Sugar intake is not directly related to liver disease

Despite current beliefs, sugar intake is not directly associated with nonalcoholic fatty liver disease, according to a new study in Gastroenterology, the official journal of the American Gastroenterological Association. Rather, high-calorie diets promote the progression of this serious form of liver disease.

Researchers conducted a double-blind study of healthy, but centrally overweight men to compare the effects of high intakes of two types of sugar, glucose and fructose, in two conditions—weight-maintaining (moderate-calorie diet) and weight-gaining (high-calorie diet). In the weight-maintaining period, men on neither diet developed any significant changes to the liver. However, in the weight-gaining period, both diets produced equivalent features of , including steatosis (fatty liver) and elevated serum transaminase and triglycerides. These findings indicate that fructose and glucose have comparable effects on one's liver, and is the factor responsible for the progression of liver disease.

"Based on the results of our study, recommending a low-fructose or low-glycemic diet to prevent nonalcoholic fatty liver disease is unjustified," said Professor Ian A. Macdonald, study author and faculty of medicine and health sciences, University of Nottingham, UK. "The best advice to give a patient is to maintain a healthy lifestyle with diet and exercise. Our study serves as a warning that even short changes in lifestyle can have profound impacts on your liver."

During the period of increased calorie intake, all study participants experienced significant increases in body weight, waist circumference and total body fat, as expected. Interestingly, satiety was unaltered in spite of weight gain during the high-calorie diet; this reinforces the notion of "hidden calories" in drinks since participants consumed a portion of their calories in liquid form.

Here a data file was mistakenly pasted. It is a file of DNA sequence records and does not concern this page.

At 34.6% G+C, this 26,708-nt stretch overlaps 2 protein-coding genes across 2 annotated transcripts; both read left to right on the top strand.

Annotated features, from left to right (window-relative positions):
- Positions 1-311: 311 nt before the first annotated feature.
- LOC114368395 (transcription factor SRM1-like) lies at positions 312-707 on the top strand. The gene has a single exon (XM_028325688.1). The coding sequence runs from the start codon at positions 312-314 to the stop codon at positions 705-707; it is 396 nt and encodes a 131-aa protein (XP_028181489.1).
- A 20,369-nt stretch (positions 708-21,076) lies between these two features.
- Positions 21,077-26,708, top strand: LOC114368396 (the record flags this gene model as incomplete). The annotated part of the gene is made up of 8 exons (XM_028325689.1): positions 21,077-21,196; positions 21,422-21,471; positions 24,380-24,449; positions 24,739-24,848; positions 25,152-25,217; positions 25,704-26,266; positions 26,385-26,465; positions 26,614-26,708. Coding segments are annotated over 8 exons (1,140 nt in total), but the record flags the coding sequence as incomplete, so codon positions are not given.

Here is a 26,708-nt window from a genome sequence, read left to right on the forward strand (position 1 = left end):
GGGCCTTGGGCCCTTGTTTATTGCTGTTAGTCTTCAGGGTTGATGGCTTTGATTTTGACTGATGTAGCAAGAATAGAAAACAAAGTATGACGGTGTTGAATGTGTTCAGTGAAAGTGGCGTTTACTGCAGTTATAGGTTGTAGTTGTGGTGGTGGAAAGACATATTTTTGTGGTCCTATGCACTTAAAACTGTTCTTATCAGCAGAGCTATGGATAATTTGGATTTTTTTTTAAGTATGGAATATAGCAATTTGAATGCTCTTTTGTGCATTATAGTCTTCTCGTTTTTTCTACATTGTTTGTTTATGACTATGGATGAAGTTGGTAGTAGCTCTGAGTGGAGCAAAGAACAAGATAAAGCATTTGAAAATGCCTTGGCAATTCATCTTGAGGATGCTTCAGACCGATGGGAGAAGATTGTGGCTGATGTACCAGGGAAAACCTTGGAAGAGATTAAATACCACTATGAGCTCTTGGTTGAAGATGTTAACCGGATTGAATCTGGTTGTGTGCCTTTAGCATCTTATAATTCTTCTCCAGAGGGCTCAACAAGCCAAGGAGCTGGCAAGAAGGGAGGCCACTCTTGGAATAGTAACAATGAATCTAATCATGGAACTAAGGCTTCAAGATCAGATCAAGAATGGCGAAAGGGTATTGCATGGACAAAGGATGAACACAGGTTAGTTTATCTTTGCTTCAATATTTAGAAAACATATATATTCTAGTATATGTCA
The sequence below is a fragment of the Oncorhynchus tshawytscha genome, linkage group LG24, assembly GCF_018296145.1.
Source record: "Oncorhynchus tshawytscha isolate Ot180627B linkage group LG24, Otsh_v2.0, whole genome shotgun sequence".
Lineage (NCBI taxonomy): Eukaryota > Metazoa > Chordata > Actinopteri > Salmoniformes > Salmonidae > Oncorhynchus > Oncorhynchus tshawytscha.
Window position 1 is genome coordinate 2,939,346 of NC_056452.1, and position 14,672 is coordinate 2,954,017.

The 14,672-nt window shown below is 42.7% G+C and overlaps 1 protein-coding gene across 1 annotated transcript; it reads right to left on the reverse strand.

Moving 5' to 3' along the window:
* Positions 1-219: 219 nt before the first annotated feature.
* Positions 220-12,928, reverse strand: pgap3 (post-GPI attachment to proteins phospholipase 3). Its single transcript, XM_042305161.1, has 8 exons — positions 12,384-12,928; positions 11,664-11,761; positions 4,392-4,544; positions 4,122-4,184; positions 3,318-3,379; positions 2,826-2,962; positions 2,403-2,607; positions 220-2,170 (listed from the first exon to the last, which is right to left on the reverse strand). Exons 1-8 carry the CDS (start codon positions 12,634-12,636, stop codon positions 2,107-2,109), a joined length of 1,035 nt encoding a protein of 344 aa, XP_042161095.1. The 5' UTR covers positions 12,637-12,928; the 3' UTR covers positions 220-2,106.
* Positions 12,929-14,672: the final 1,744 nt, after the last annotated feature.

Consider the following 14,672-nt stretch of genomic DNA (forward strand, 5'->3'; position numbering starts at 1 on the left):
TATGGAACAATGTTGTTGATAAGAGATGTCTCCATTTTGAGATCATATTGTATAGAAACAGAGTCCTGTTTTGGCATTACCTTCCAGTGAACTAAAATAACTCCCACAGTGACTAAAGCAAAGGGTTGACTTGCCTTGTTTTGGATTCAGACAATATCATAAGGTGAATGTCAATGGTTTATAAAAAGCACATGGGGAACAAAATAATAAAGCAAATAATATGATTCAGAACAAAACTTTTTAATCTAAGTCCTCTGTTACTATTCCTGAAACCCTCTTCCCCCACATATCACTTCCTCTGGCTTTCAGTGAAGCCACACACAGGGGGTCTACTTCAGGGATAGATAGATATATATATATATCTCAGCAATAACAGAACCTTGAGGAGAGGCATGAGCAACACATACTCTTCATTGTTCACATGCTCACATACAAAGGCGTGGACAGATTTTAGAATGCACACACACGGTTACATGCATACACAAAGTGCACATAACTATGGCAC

Fructose is a simple sugar commonly found in fruits and vegetables. Glucose, also known as grape or blood sugar, is present in all major carbohydrates, such as starch and table sugar.

Nonalcoholic , the most prevalent liver problem in the U.S. and most Western countries, is the buildup of extra fat in liver cells that is not caused by alcohol. For more on how a low-calorie is the best prescription for this form of , read the article "NAFLD Treatment: Is there More to Talk About Other than Diet and Exercise?" from the October/November issue of AGA Perspectives, the AGA Institute's most prominent non-scientific publication.

add to favorites email to friend print save as pdf

Related Stories

Recommended for you

Mali announces new Ebola case

15 hours ago

Mali announced Saturday a new case of Ebola in a man who is fighting for his life in an intensive care unit in the capital Bamako.

Plague outbreak kills 40 in Madagascar: WHO

15 hours ago

An outbreak of plague has killed 40 people in Madagascar, the World Health Organization said, warning that the disease could spread rapidly in the country's densely populated capital Antananarivo.

UN chief: Ebola cases in Mali a 'deep concern'

Nov 21, 2014

The United Nations chief warned Friday that Ebola may be easing in part of West Africa but is still hitting hard in other areas and outpacing the international response.

User comments

Please sign in to add a comment. Registration is free, and takes less than a minute. Read more

Click here to reset your password.
Sign in to get notified via email when new comments are made.